Mr. Rich. Let me make this suggestion:
You want to take this money, the unexpended balance, and construct
Juarters for the employees. In other words, how much of that money o you have left?
Mr. Dodd. We have $12,000 left. You appropriated $60,000 for this work, and we spent $48,000 for these other facilities that I have
Just mentioned, and if June 30 had not come along so fast we would iave used the $12,000 for these quarters. The money actually lapsed.
Mr. Rich. Why don't you ask for the continuance of the fund without specifying what it is to be used for? If you just ask to have it continued you can use it on it for the particular purpose for which it was intended.
Mr. Johnson. It will have to be reappropriated.
Mr. Dodd. My purpose in putting it in this item was to let the committee know what we intended to do with it.
Mr. Rich. Then if that is the case you can state that this is to be used for the same purpose for which the loan was intended.
Mr. Dodd. I would say so because the original appropriation was wide open. It provided.
Not to exceed $60,000 may be used for the establishment of a sheep-breeding station on the Navajo reservation.
We are simply telling you in this amendment that we will build quarters with that $12,000, and we did buUd two houses in our building operations.
INDUSTRY AMONG INDIANS
The Chairman. Are there any further questions? If not, we will pass to page 103. Mr. Dodd. The following justification is submitted for the record:
Regular appropriation, 1937 act - - $165, 000
Base for 1938 165,000
Increase requested for 1938: Disposition of Navajo sheep and goats 225, 000
Total estimate, 1938 390, 000
This is a continuation of an appropriation begun in 1912. It makes funds available for assisting Indians in establishing themselves in self-supporting enterprises, including farming, stockraising, and other like industries conducted on their allotments or on the reservation, and to assist old and indigent Indians who have land they cannot use. Such assistance has made it possible for a large number of Indians, who otherwise would probably have spent much of their time in enforced idleness, to become established in self-supporting endeavors. The amount requested is needed to assist numerous individual Indians, members of tribes who have failed to accept the Indian Reorganization Act, and therefore are not eligible to participate in the $10,000,000 revolving loan fund authorized by that act.
An important factor in the use of this fund is its educational value to the Indians generally in teaching them proper use of credit and the importance of respecting agreements and obligations when once made. On the whole, the results obtained and the way in which the Indians are paying off their loans is encouraging.
The appropriation for 1937 was $165,000, of which $15,000 was set aside for educational loans. As may be noted by the following distribution of the $150,000 for industrial purposes, $76,350 has been allotted and $49,650 hypothecated. This leaves a balance of $24,000 for distribution according to the demands for agricultural activities in the spring. Special emphasis is being given to the investment of these funds in enterprises which will enable Indians to realize a return in the quickest possible time. Individually planned agricultural and livestock programs assist the Indians to make wise use of this loan fund.
Sixty-one students have received loans totaling $10,669 from the funds set aside for educational purposes. The balance of $4,331 probably will be used before the beginning of the second semester of the school year 1936-37.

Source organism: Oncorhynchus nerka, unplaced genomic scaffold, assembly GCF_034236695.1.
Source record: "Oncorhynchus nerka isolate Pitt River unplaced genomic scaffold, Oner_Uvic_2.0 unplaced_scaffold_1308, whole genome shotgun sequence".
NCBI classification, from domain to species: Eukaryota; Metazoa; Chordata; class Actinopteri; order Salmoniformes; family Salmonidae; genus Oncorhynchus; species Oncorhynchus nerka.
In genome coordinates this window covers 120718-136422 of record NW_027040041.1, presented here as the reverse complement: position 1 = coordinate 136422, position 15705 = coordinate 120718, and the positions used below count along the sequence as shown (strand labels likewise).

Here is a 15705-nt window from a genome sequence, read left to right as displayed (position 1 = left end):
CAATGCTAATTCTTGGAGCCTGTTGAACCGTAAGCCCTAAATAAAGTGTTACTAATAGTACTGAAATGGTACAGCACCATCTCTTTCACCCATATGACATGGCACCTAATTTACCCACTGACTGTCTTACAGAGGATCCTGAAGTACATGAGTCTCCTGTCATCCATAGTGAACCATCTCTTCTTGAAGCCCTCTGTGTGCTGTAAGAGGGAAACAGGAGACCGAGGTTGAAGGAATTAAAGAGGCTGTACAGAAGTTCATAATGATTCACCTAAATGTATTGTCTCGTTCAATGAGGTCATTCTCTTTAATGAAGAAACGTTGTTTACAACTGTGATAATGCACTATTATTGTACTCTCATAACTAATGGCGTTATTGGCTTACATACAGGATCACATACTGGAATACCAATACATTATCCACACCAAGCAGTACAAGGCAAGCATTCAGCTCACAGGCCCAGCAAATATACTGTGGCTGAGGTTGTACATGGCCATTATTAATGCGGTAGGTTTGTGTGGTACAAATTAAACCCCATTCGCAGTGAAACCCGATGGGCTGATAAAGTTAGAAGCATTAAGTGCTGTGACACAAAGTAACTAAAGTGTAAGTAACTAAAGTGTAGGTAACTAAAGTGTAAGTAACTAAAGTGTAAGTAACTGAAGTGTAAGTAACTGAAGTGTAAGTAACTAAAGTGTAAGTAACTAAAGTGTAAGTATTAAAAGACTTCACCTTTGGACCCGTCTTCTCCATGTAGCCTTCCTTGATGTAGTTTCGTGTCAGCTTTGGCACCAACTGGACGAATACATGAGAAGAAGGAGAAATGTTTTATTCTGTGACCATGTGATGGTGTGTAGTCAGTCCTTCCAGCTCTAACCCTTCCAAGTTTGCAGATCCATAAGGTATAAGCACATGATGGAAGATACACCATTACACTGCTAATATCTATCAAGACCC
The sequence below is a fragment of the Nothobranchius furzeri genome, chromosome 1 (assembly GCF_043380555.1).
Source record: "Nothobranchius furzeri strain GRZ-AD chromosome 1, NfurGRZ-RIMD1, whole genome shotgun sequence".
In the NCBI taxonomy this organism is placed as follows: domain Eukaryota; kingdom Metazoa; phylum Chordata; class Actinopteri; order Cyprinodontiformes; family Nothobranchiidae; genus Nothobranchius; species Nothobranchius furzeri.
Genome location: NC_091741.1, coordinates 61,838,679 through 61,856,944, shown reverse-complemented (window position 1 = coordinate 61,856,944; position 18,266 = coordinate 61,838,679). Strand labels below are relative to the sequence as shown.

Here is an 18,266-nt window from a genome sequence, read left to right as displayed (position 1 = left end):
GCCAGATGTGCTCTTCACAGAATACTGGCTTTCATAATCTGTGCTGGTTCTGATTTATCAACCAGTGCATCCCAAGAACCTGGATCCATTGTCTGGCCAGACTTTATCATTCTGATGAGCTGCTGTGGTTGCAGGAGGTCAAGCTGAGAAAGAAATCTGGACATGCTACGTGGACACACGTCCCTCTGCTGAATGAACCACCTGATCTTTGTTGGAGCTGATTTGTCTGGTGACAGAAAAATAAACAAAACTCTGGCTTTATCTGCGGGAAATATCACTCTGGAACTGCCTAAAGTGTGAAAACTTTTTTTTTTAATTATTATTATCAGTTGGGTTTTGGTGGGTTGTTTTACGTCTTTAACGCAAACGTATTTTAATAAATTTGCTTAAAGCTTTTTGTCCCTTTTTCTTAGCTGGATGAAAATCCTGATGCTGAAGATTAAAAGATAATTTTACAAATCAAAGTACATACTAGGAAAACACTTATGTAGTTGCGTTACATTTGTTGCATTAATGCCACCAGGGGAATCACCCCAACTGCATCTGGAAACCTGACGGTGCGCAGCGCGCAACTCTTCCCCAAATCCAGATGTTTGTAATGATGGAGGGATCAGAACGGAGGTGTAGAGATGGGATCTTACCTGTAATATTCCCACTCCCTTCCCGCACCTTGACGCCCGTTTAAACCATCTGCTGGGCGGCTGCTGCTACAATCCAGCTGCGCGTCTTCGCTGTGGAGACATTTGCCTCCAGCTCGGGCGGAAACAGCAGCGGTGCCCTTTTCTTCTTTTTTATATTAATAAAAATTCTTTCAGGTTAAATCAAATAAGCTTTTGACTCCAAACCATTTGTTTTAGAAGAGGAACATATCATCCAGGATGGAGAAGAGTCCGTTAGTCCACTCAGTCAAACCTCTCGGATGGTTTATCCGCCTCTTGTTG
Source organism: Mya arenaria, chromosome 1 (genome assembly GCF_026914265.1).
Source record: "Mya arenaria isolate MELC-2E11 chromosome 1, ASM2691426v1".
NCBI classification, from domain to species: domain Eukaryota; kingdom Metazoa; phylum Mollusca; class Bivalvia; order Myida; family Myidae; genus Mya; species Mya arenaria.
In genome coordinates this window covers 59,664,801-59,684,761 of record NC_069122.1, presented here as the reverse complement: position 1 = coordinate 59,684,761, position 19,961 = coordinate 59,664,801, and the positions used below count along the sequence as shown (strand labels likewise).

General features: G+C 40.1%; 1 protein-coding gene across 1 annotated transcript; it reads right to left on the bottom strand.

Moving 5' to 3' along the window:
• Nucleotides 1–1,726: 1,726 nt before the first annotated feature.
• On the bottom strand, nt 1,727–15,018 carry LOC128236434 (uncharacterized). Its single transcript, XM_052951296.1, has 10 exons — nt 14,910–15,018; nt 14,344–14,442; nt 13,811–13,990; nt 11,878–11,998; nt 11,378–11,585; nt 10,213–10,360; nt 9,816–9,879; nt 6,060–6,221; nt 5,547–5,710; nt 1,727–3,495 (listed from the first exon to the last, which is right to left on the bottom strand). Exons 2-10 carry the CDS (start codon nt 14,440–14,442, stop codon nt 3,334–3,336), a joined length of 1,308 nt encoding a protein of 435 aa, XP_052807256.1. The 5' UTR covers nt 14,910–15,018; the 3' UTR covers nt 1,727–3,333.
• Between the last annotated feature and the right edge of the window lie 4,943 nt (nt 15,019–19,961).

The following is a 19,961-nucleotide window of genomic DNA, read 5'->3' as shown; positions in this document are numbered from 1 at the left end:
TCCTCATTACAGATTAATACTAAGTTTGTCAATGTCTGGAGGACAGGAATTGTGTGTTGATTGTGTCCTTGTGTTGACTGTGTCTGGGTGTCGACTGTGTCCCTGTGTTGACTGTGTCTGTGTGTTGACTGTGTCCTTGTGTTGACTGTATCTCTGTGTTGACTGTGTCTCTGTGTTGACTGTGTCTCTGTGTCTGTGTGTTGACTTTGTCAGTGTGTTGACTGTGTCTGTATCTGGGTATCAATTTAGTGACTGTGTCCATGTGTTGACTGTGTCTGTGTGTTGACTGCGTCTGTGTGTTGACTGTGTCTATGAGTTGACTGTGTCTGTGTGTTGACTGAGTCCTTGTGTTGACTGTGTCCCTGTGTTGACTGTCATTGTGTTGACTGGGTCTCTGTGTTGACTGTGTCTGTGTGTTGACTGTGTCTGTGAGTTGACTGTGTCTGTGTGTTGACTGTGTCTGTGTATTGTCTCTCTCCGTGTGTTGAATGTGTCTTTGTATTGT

Industry among Indians, 1937
Industry among Indians (education), 1937 Jurisdiction:
Carson $1, 140
Coeur d'Alene 245
Fort Peck 1, 150
Fort Totten 270
Navajo 1, 100
New York 1,893
Turtle Mountain 1, 895
Balance Aug. 21, 1936 --. 4,331
The appropriation for the fiscal year 1936 was $150,000. The use of $21,146.64 for expenses, exclusive of freight, covering the distribution of 6,890 cattle obtained from the New Mexico Rural Rehabilitation Corporation through the Resettlement Administration undoubtedly will net large returns to the Indians. Many Indians having facilities to care for cattle obtained foundation herds at a nominal expense.
Indians of 41 jurisdictions obtained some assistance from this appropriation. Their requests, however, exceeded the amount available by $52,000.
Industry among Indians, 1936
IRRIGABLE LAND AND INDIGENT LOANS
The loans for support in 1936 aggregated $13,180 as compared with $20,826.24 in 1935 and $23,800.09 in 1934. The act provides that such loans may remain a charge and lien against the Indian lands until paid and reimbursements from such loans will therefore not be made as rapidly as in the case of industrial assistance loans. Loans for the improvement of irrigable allotments totaled $1,837.50.
Applications for loans are made on a printed form and submitted to the Indian Office for approval. The amount loaned any one Indian does not exceed $1,000 where the money is to be used for development of the allotment, and where the loan is due to old age, disability or indigence, such amount as may be necessary properly to care for the applicant, in no case to exceed $600 in any one fiscal year. The total amount loaned cannot exceed 50 percent of the appraised value of the permanent improvements. When the loan is approved notation is made on our land records against the trust allotment or inherited land of the applicant. The total amount of the loan is placed to the credit of the allottee as individual money to be used for the specific purpose required. When authorized for land develop-' merit the money may be used for any kind of productive improvement, for drainage, leveling, fertilizer, seed, needed buildings, and for proper equipment. Loans to allottees on account of old age are used for necessary living expenses of the individual and his immediate dependent family.